PITTSFIELD -- This school year, Pittsfield High School is exploring what change their differences can bring about.
On Friday, the school spent the scheduled half-day hosting the Living African American History Project.
Nineteen black males -- including businessmen, educators, athletes and other civic leaders -- volunteered to share their stories and discuss varying topics, giving PHS students and staff a modernized perspective on February's national theme of black history.
Presentation topics included hip-hop, literature and correctional systems. Personal stories of presenters ranged from growing up in the Jim Crow South to being a teen parent to being successful with personal goal-setting.
Antoine Alston, of Great Barrington, shared his story of being a bullied kid who became a student council president who then became a drug dealer and who is now a positive-thinking and acting personal trainer and business owner.
"Change is hard. It's going to be hard to face the truth," he told students, encouraging them to keep their minds and futures open.
"Forget the color, forget the skin. We're all just people trying to do the same thing -- to be successful in life," Alston said.
Presenter, motivational speaker and Pittsfield native Mulazimuddin S. Rasool said "the Pittsfield High School administration has been very proactive" in educating its students and staff about multicultural experiences.
Earlier in the year, the school partnered with the Great Barrington-based organization Multicultural BRIDGE, which educates people about and celebrates cultural differences within communities. BRIDGE also helped coordinate Friday's living history program.
"Having events like this gives us a chance to talk about things in a mass forum that we don't often get to talk about in class," said Principal Tracey Benson.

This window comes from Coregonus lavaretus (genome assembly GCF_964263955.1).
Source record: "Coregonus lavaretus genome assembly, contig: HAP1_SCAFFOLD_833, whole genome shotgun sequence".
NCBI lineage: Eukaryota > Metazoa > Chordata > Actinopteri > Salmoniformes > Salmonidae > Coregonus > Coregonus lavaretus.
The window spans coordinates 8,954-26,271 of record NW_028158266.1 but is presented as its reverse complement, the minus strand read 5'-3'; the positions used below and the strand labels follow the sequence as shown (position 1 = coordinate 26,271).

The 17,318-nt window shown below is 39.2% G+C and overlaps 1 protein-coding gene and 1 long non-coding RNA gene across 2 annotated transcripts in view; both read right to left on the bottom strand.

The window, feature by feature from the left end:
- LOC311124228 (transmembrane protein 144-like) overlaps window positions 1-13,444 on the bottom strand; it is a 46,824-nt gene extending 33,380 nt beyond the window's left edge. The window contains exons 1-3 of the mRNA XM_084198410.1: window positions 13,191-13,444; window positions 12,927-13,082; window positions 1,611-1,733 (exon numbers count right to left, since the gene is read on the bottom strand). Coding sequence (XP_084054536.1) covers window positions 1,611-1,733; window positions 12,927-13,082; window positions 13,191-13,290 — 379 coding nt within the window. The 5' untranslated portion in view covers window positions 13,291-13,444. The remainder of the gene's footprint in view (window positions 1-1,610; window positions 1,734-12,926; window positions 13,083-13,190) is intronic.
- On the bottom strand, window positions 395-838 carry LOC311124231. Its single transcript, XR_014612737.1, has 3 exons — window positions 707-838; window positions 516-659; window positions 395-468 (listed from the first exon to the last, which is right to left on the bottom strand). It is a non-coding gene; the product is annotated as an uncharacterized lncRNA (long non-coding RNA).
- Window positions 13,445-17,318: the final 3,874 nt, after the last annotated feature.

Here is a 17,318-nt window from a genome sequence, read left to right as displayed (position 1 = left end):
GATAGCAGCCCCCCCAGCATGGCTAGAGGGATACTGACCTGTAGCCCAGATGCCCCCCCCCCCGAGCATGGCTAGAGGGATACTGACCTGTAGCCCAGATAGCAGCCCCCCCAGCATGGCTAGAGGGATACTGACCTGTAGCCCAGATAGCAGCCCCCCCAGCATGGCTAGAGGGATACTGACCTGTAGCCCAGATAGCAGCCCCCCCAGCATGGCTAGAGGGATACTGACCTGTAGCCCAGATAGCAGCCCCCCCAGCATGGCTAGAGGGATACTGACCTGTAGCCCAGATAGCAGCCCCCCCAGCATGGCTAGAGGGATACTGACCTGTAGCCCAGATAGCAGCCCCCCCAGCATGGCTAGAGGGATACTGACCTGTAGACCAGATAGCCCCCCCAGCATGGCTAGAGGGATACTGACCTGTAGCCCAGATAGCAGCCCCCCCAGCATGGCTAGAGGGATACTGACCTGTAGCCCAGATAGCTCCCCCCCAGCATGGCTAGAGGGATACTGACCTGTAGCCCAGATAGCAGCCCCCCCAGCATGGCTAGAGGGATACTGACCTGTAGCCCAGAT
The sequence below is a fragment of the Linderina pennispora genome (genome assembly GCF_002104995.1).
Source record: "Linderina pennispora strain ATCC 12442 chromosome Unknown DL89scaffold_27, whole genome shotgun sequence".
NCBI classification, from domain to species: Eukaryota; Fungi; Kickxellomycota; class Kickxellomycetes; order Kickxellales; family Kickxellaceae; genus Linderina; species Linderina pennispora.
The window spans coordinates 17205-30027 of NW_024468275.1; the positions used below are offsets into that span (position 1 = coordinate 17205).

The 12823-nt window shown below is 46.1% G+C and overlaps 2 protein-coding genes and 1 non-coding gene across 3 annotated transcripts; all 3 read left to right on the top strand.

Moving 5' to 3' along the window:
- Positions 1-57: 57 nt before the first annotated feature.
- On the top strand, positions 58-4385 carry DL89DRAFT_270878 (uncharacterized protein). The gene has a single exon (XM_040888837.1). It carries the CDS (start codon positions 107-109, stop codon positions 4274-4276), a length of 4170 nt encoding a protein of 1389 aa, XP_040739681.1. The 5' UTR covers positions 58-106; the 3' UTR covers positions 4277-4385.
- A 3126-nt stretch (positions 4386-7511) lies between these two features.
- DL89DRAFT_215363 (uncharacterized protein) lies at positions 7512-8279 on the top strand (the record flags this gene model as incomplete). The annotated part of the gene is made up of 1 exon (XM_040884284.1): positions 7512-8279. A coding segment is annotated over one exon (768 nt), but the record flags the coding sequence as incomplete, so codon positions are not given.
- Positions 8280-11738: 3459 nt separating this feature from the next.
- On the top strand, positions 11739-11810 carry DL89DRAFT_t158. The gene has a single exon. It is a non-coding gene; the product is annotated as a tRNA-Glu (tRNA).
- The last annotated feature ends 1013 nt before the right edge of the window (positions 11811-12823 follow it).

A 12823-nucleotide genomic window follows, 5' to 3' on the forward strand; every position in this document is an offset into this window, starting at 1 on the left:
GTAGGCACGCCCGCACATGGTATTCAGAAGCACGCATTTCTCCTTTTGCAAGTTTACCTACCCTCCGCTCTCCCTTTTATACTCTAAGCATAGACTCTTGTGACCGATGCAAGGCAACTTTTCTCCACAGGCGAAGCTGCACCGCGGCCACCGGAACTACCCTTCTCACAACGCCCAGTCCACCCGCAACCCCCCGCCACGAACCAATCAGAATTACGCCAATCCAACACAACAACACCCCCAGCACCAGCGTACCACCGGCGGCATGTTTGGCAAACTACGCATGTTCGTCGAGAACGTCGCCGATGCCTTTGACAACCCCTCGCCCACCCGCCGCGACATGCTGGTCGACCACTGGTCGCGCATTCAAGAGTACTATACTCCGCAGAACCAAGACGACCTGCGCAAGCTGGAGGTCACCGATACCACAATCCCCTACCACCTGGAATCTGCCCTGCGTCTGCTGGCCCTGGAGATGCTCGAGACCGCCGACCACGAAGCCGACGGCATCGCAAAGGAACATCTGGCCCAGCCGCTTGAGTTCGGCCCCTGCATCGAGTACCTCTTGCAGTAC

Gwendolyn Hampton-VanSant, co-founder and executive director of BRIDGE, said choosing male speakers for the forum was intentional. She said PHS faculty and staff, as well as some students felt there needed to be more male role models, particularly men of color, in the school and community.
"Students feel like they need to connect with someone like them," Hampton-VanSant said.
Since the 2002-03 school year, the African American population at the school has tripled.
Based on Oct. 1, 2012, enrollment data reported by Pittsfield High School to the state Department of Elementary and Secondary Education, PHS has 969 students, 488 females and 481 males this school year. Seventy-seven percent of students identify as caucasian, 12 percent of students identify as African American, and almost 7 percent identify as Hispanic.
A decade earlier, out of 884 students, 90 percent of the student body was white, and about 4 percent of students identified as African American.
With this knowledge, PHS and BRIDGE is listening more and taking action.
Over the course of the school year, they've been discussing how race, ability and other demographics shape school culture and how to create a positive, safe school climate as demographics continue to diversify.
PHS formed a Multicultural Action Team of faculty and staff members which meets during every school faculty meeting. A new after-school youth group called "Real Talk" was also formed this school year as a way to provide an outlet for teens.
PHS Dean of Students Jenny Stokes said Friday's living history program was a follow up to a staff training program held in January and a "Strength in Community Forum" held Feb. 1 for students at the school, also held during a scheduled half-day.
"I think at first people were thinking this is kind of lame, but once you get into it, it's kind of cool. You normally don't get much accomplished in a half-day, and it's good to talk about these things," said PHS senior Zach Rahilly.
Both he and freshman Jamie McMahon both agreed that using half days for forum on a variety of subjects is an efficient and interesting use of time.
"It gets you thinking in a different way," McMahon said.